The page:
Dec 2, 2009

Logan on Wallace Stevens

I offer a brief note to say that I did read William Logan's overview of Wallace Stevens's poetry in the New Criterion in October of this year, which I am sure you would expect me to have read, since I read Logan regularly and since Stevens is a poet whose work has a prominent place in the Winters Canon. The chatty, witty, balloon-busting essay is worth reading, though not because it has any affinities with Yvor Winters's classical take on Stevens's work. I like Logan's iconoclasm, which irritates plenty of fans of particular poets and wins him few friends (how he stirred the nest of Hart Crane fandom a couple years back with a few sharp pokes).

As we all realize, Stevens has become one of those much beloved central figures in American literature, one of the untouchables, the object of a protective fan-base, almost a celebrity of sorts. As you also may know as well, though Winters considered Stevens to have written some of the greatest poetry in the English language and several of the greatest poems of the modern era, Winters also touched the now untouchable Stevens quite forcefully. I would say that he punched him -- and pretty hard. For Stevens's poetry degenerated badly in the last two-thirds of his career as a poet, in Winters's judgment, and my own. (I have no idea exactly when Stevens wrote his poems. I presume he tinkered with them for years before publishing them. I refer to their order and time of publication.)

At the end of his essay, Logan includes a list of the poems he considers very good or great in Stevens's body of work, and some of these poems aren't too bad. But Logan passes over almost all the poems Winters considered great. Only "The Snow Man" makes the list of both critics. Logan even makes the colossal mistake of thinking "Sunday Morning" tedious (without explaining why he thinks so). Winters considered this, perhaps, the single greatest poem written in English in the 20th century, and I come close to agreeing (Winters's own "To the Holy Spirit" gets my vote, provisionally). Logan doesn't quite say so, but it seems that he finds "Sunday Morning" to be soaked in amateurish philosophy, a view with which, if accurate, I cannot disagree more.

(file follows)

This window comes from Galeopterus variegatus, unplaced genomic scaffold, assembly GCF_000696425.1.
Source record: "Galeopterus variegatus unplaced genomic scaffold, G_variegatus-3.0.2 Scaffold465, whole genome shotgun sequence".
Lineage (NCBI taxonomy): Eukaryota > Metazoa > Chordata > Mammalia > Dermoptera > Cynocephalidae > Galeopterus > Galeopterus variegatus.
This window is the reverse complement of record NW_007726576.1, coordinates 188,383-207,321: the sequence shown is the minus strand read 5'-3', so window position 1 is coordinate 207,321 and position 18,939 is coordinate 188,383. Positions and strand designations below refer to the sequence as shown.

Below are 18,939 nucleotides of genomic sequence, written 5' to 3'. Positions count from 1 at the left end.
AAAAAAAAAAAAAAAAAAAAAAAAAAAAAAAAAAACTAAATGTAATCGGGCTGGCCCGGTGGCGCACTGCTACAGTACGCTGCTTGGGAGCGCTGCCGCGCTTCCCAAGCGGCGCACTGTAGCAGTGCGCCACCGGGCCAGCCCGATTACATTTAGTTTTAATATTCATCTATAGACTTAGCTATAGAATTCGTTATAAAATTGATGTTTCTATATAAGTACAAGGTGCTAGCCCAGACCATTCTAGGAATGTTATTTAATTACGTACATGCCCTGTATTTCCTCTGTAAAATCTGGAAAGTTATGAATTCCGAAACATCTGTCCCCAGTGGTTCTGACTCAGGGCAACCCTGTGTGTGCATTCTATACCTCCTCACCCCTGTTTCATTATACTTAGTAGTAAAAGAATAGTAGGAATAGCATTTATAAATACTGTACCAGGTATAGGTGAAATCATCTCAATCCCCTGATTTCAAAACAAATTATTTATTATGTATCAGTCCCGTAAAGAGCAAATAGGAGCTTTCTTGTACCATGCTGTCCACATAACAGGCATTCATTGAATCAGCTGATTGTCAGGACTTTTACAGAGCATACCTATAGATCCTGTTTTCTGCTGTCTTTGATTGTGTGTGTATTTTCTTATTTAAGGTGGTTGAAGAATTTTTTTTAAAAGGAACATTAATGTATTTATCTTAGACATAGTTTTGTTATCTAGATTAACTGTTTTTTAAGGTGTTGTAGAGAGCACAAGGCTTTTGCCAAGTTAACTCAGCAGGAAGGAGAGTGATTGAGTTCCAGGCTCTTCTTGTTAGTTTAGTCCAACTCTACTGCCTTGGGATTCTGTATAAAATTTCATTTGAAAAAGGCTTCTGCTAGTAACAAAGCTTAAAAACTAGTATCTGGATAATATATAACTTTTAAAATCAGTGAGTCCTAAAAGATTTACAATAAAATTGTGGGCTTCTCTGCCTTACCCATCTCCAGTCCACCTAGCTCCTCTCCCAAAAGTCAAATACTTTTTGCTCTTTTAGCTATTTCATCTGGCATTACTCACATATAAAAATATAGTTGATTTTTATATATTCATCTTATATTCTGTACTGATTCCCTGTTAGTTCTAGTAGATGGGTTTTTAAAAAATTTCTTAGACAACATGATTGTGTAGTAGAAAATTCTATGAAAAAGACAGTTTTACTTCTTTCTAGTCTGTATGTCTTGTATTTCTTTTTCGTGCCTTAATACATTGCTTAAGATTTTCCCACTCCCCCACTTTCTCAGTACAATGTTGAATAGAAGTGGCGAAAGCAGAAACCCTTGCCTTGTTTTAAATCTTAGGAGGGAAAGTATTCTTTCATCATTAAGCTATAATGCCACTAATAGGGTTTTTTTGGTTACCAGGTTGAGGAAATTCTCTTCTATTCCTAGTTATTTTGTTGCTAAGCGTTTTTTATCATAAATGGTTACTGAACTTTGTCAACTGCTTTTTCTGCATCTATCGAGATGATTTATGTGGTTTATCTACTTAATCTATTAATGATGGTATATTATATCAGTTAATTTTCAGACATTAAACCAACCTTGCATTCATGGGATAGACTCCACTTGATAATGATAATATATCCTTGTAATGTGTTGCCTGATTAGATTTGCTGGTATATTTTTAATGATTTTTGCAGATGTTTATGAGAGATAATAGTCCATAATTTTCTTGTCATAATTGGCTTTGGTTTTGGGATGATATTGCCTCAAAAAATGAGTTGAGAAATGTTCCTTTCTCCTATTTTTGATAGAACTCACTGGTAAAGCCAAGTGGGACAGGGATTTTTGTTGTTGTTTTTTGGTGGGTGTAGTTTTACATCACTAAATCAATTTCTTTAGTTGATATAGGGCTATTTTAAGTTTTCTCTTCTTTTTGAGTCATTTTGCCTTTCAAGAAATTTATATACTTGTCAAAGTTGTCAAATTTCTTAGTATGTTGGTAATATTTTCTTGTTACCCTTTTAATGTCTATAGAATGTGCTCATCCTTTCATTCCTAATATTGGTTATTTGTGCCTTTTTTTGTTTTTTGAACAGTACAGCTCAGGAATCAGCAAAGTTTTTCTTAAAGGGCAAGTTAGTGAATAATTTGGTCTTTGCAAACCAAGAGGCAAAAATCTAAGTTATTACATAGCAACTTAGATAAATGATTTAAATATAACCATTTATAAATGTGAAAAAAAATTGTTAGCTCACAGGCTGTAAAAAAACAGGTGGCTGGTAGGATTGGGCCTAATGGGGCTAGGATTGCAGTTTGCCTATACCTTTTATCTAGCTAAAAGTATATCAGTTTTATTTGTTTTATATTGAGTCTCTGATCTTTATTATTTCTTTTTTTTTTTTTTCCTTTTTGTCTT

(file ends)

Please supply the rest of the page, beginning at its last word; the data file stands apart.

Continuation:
But, overall, Logan's is a provocative read and worthwhile for being that. And that's what William Logan is often after, a little provocation (though I do think that he truly holds the opinions he uses as sticks to poke nests). Regrettably, however, he doesn't sum up Stevens well. We hardly get any sense of why to read his poetry other than that it sparkles from time to time with some elegant lines, vivid diction, and passages that have little or no meaning or importance or substance. There is much more in Stevens than that, even in the weak later poetry. Logan seems to get nothing out of Stevens that I can tell from this piece. I see in his work a desperation that arose from a loss of meaning in life, the result of a flustered effort to find some purpose for modern humankind, which has lost all confidence in past truths. This overarching theme, for me, makes Stevens one of the truly representative modernist writers, even though his work declined so much in the later years as he treated his theme in ever more bizarre ways. I recommend for a summary of Stevens, if only it weren't so obscure and hard to find, the discussion of his work in Donald Stanford's Revolution and Convention in Modern Poetry, in addition, of course, to Winters's essay on Stevens in In Defense of Reason and his later reconsideration in Forms of Discovery. By the way, though Logan discusses a passage of it at length, I find R.P. Blackmur's study of Stevens nearly worthless.

On a side note, I wanted to say that I was very appreciative of a reader who sent the recommendation of the poetry of Australian Stephen Edgar, whose work I have been reading lately (and you too can find a few of his poems on the web). This is what I was hoping for a lot more of on this blog. I repeat my call for comment: please send me your recommendations for new classicists we can all consider. I will post a note on Edgar some time in the near future.

1 comment:

Rick said...

you might enjoy this: